The Internet Paves Way For Doctor to Help out in Homeland


Dr. Armond Kotikian, a Los Angeles-based oral and maxillofacial surgeon, in the operating room in Stepanakert, Karabagh. Kotikian traveled to Karabagh in July 2011 to join Dr. Sasun Vahanyan, the only oral and maxillofacial surgeon in Karabagh, for a week of surgeries. The two doctors were introduced to each other through the International Medical Congress of Armenia and YouTube. (Photograph by Sara Anjargolian)

By Armond Kotikian, DDS, MD

STEPANAKERT, Karabagh — I got in very late Sunday night into the capital of Karabagh. After the eight-hour bus ride, my body wanted to lie down, bumpy heart and mind were pumping with adrenaline.

Question after question raced through my brain: are the parents going to trust me, given that I am from another country? Are the anesthesiologists going to be able to intubate (place the tube in the windpipe) some of the more challenging patients that I have met via the web for the past four months? What kinds of instruments are going to be available to me? This was uncharted territory and I was anxiously awaiting sunrise.

Earlier this year, the Armenian Medical International Committee connected me with Dr. Sasun Vahanyan, the only oral and maxillofacial surgeon in all of Karabagh, which has a population of close to 200,000. After looking me up online and watching one of my interviews on Youtube, Vahanyan invited me to come to Karabagh to perform surgeries together.

I arrived at the Children’s hospital in Stepanakert on a Monday morning, excited and apprehensive. I was soon greeted by the smiling 29-year-old Vahanyan, whom I had met only over skype. As I approached the entrance to the Oral and Maxillofacial Surgery clinic, there were about 50 parents and children hovering around the only entrance. They stared at me, their first impressions settling in, while I focused only on trying to get to the door. I apologized about 15 times before I was able to make it to the white door.

The clinic measured about 200 square feet but had everything I needed to get started: a brown desk and one examination chair. I hadn’t had a chance to digest my surroundings when the patients and their parents began flooding in, with or without an appointment. This was nothing like an average day in my usual clinic. By 1 p.m. we had seen 31 patients and promised most of them we would do their surgery. The cases ranged from cleft lip and palate, to trauma patients, to patients with oral tumors to simple wisdom teeth extractions. My years of training kicked in and I was excited to do as much as I could in the short time I had.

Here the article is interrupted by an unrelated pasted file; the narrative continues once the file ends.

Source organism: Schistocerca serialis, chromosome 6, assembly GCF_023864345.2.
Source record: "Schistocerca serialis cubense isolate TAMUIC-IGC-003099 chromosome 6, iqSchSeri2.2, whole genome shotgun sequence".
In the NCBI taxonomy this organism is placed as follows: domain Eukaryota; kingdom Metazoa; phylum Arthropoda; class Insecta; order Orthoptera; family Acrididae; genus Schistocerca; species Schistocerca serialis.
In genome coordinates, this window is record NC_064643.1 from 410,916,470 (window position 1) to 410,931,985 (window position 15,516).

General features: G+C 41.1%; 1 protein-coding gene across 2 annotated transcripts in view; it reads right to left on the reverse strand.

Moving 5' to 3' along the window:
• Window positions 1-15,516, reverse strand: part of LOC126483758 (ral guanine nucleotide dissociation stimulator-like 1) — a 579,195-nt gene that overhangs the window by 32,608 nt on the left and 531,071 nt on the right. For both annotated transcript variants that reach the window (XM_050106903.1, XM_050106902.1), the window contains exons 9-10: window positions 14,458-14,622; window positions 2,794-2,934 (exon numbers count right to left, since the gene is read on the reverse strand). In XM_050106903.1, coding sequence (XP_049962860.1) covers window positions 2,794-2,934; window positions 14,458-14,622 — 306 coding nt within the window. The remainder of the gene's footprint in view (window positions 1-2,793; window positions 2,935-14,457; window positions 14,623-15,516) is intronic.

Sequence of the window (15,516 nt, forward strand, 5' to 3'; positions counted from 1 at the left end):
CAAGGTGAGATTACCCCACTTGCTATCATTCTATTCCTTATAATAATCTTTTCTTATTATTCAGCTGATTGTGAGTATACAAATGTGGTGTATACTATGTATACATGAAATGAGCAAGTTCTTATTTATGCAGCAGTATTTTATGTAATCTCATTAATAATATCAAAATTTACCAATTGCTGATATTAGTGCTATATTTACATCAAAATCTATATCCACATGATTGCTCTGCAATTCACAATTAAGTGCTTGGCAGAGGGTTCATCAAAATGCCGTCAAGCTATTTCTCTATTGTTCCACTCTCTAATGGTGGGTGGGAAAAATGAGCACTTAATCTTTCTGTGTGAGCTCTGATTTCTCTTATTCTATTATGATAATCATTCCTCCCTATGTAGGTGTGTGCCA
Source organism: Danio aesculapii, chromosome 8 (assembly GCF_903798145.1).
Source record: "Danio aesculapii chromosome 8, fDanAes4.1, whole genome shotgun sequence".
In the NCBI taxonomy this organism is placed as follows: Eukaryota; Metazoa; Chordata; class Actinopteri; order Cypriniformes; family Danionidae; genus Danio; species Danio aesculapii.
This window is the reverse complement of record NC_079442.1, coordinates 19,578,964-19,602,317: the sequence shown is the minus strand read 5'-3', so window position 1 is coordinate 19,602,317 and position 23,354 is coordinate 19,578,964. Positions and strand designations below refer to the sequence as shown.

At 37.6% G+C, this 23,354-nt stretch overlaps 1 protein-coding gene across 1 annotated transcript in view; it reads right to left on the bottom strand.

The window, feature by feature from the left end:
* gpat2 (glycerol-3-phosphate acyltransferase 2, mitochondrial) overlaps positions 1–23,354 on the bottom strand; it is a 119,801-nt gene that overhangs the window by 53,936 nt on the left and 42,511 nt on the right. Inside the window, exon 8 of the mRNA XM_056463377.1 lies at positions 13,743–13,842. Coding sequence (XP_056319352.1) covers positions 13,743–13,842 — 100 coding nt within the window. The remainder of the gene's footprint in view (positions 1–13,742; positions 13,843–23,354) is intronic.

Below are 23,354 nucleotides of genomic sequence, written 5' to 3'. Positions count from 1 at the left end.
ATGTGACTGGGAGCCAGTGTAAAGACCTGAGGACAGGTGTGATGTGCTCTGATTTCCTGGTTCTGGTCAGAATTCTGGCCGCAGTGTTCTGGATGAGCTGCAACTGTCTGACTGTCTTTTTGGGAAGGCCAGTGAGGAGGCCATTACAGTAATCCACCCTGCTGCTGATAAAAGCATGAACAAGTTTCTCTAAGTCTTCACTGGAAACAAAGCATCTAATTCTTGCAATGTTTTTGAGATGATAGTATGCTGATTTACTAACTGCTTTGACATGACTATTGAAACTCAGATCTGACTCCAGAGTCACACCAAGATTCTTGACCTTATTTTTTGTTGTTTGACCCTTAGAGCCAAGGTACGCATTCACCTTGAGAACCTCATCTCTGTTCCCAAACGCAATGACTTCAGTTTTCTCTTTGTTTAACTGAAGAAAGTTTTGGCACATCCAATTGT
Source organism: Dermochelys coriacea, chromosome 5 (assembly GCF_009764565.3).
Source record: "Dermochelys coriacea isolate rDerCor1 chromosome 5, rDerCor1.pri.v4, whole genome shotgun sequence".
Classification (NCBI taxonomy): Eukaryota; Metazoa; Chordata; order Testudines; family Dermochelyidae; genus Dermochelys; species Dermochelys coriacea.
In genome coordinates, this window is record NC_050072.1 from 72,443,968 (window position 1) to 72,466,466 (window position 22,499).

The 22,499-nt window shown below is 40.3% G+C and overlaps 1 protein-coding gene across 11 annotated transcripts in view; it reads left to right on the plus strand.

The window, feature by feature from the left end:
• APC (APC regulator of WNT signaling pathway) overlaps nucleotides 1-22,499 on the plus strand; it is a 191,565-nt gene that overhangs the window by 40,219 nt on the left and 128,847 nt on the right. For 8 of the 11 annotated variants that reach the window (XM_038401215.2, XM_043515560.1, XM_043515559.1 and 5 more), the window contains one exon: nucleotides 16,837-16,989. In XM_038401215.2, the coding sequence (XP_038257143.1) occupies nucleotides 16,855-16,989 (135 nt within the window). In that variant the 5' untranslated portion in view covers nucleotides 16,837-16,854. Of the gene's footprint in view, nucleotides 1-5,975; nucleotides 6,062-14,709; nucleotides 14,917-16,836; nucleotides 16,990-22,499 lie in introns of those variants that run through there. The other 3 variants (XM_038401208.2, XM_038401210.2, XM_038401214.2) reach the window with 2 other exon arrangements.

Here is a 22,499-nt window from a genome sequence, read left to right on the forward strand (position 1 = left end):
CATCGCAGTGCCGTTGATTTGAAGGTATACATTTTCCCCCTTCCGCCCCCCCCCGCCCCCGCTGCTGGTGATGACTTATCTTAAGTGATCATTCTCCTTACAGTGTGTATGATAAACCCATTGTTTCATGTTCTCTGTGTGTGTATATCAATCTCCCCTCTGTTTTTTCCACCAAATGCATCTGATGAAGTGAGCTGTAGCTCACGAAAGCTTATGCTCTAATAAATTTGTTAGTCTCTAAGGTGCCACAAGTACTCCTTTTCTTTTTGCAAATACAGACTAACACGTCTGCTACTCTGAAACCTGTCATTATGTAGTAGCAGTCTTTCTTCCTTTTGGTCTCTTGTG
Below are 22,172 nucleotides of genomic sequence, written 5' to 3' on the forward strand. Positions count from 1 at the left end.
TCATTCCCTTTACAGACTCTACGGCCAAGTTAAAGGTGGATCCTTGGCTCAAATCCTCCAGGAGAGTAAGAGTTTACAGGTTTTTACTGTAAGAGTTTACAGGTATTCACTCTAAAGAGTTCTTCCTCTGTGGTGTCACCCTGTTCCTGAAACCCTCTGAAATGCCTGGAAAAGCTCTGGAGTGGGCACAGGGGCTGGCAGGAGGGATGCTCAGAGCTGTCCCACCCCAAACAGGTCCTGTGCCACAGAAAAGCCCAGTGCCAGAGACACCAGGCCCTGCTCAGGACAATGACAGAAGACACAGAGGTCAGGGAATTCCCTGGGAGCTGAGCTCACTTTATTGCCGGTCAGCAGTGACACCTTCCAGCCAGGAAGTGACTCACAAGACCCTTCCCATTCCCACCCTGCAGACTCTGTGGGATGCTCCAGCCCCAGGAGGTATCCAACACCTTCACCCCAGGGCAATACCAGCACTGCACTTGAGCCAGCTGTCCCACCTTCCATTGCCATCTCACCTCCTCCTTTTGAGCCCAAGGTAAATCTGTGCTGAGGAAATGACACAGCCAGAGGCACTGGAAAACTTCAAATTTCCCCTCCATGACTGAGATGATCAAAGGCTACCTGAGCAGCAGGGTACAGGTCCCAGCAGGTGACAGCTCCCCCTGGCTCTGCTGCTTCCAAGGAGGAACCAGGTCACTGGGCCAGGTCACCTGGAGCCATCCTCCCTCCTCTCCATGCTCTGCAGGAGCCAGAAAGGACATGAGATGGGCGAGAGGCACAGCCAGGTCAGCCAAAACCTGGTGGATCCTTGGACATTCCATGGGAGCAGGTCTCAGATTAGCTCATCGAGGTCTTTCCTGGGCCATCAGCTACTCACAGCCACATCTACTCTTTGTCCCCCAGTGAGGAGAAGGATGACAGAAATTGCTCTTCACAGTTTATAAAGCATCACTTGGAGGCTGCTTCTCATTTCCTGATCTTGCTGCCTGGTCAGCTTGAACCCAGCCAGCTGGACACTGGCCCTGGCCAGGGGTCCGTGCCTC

As we were getting ready to walk out of the clinic for lunch, a scene like one from a movie unfolded. A helpless mother from a neighboring village came in carrying her 27-month-old daughter who was minimally responsive. The child had a critical neck swelling, which was keeping her from breathing normally. After a one-minute evaluation, we immediately took her to the operating room for an incision and drainage of the mass on her neck. Within moments of draining the mass, the child began to breathe easily and was obviously going to make a full recovery. I thought to myself, this was the most rewarding “lunch break” I ever had.

Shortly afterward, we headed to the adult hospital. There we saw a 60-year-old patient with a painful swelling on the floor of his mouth, which he had been tolerating for the past three months. It looked to me like oral cancer. He, also, was going to need surgery.

Over dinner that evening, we reviewed all the patients we had seen that day and mapped out our approach for the rest of the week. Over the next four days, Vahanyan and I operated on 20 patients and averaged 12-14-hour days. We performed multiple cleft palate cases, cleft lip cases, removed several oral and neck tumors from adult and pediatric patients, performed cleft lip revisions, removed one set of wisdom teeth and even did a bone graft from the hip to the oral cavity for a patient with a defect in the upper jaw. There was no air conditioning in the hospital and the temperature would reach the low 90s at noon. The nurses had special sterile instruments to dab our foreheads so we wouldn’t contaminate the field with our sweat. The hospital water occasionally ran out and the operating nurses had to rinse our arms and hands with small buckets of water after we scrubbed. I was operating with instruments I thought didn’t exist anymore. Despite all this, things went as smoothly as they do in our pampered operating rooms in the United States. I learned quickly that as long as you have the skill set and will, everything else falls into place.

My only regret is that I could not stay longer. On my last day, I was proud of our work, but wished we were able to treat more people. There were close to a dozen patients who still needed surgery — a reason to return in the near future. I hope that the surgeries we performed will make life for our patients a bit easier and I hope some of the skills I passed on to the staff will help them treat patients for years to come.

Perhaps most importantly, half way across the globe, I found a good friend and excellent colleague in Stepanakert. The exchange of knowledge and experience between us taught me lessons that no modern day dental or medical school can teach. The only major disagreement between myself and Vahanyan that week was the endless debate over the check after every meal.

(Dr. Armond Kotikian is a Los Angeles-based oral and maxillofacial surgeon.)